So I was speaking to someone in the publishing industry about my unpublished Urban Fantasy novel, and how my agent and I are preparing to
shop it. "So what's your next step?" they asked. I told them that I was
torn between taking time to gather some good beta readers or just
waiting and letting an editor get their hands on the book. "Which way
are you leaning?" they asked.
This was more difficult to answer.
I totally respect beta readers, especially when they
- Are familiar with the genre
- Take their task seriously (as opposed to just wanting to get a "sneak peek" at an unpublished novel, and
- Are willing to make honest observations (as opposed to just lather the author with praise).
Good beta readers can do wonders for an author and a book.
On the other hand, I feel like this project is tight enough to pass up beta readers and go straight to a professional. In fact, I said something like, "I'd love to have a professional editor dig into this story."
Hopefully, those words don't come back to bite me.
Anyway, I turned the question around and asked this individual what they thought. The answer they gave me was a bit of a surprise.
"From my experience, a good editor will catch a lot more things and have far more insight into improving a novel than beta readers will."
This surprised me, not because it could appear like a diss of beta readers, but because it jibed with how I feel.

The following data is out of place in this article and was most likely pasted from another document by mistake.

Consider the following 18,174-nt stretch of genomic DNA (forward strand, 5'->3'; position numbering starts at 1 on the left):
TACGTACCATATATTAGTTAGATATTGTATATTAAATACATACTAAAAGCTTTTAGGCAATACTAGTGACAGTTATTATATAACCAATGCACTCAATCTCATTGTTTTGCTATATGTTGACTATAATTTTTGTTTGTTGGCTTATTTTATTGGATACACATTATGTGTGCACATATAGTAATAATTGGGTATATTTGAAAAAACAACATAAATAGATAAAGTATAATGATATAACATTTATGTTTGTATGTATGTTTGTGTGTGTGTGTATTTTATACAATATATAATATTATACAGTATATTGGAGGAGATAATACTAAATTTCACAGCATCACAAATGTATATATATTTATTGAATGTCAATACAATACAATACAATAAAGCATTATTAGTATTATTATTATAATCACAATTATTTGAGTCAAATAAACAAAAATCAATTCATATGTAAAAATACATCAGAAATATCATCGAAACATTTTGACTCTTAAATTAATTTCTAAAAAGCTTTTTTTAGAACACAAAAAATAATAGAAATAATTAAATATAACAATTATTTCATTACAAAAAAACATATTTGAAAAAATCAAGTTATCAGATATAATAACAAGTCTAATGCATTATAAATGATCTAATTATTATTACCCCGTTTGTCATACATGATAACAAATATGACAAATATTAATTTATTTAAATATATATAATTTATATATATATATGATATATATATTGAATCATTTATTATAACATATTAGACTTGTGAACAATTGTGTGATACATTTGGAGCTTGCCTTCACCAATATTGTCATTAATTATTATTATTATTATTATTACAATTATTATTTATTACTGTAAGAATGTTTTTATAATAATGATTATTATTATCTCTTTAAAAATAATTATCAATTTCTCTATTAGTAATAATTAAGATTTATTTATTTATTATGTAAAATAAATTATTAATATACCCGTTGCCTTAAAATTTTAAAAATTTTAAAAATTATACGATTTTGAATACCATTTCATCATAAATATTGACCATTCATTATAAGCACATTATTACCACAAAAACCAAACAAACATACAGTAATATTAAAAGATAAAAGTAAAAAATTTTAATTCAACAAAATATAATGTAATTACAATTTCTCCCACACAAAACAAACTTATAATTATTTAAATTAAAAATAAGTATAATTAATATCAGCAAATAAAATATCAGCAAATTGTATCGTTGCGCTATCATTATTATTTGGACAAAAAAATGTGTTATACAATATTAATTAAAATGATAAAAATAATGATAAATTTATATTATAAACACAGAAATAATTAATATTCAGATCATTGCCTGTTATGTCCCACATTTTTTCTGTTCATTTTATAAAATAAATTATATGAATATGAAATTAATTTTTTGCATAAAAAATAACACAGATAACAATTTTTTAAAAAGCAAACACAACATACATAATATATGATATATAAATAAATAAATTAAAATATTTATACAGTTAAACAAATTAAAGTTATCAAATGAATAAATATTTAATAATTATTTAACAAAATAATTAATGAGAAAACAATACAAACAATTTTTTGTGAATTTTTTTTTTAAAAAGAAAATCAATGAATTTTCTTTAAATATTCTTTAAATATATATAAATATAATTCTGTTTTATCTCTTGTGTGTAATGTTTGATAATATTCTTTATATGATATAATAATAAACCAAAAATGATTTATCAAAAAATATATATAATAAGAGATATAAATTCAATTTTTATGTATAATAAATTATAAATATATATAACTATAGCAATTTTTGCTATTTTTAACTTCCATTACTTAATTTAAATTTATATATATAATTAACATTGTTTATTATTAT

A good editor is worth their weight in gold.
I'm one of those oddballs who still respects the "old school" editor. Sure, they've taken some heat as of late. What with self-publishing being all the rage, many authors have seemed to rely less on the industry professional, and more on readers' perspective. After all, your book should appeal to readers more than simply survive some editorial checklist. As a result, the beta reader has replaced the editor in many authors' minds.
Perhaps it comes down to experience. Thus far, my experience with editors have been great. They have definitely improved my stories and made catches that were sorely needed. On the other hand are writing friends who have horror stories about working with unrelenting editors who required huge, unrealistic changes to the story. So maybe it comes down to ones personal experience.
All that to say, this individual's opinion about editors catching a lot more than beta readers really resonated. Sure, at certain stages in a book's life, beta readers may be valuable. But I can't imagine anyone being as important to the production of a good story than a professional editor.
Mike Duran is a monthly contributor to Novel Rocket, and is represented by the rockin' Rachelle Gardner of Books & Such Literary. Mike's novels include The Telling, The Resurrection, an ebook novella, Winterland, and his newly released short story anthology Subterranea You can visit his website at www.mikeduran.com.